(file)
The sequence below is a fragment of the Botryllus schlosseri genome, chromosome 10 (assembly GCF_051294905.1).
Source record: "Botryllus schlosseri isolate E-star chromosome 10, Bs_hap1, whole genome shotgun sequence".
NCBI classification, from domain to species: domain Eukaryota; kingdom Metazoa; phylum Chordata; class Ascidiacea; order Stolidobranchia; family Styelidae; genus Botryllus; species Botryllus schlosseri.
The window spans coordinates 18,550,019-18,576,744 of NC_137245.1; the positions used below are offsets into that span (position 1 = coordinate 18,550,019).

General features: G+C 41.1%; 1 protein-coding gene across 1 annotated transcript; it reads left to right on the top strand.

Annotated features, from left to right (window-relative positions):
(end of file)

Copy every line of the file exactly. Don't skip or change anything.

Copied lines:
The sequence below is a fragment of the Botryllus schlosseri genome, chromosome 10 (assembly GCF_051294905.1).
Source record: "Botryllus schlosseri isolate E-star chromosome 10, Bs_hap1, whole genome shotgun sequence".
NCBI classification, from domain to species: domain Eukaryota; kingdom Metazoa; phylum Chordata; class Ascidiacea; order Stolidobranchia; family Styelidae; genus Botryllus; species Botryllus schlosseri.
The window spans coordinates 18,550,019-18,576,744 of NC_137245.1; the positions used below are offsets into that span (position 1 = coordinate 18,550,019).

General features: G+C 41.1%; 1 protein-coding gene across 1 annotated transcript; it reads left to right on the top strand.

Annotated features, from left to right (window-relative positions):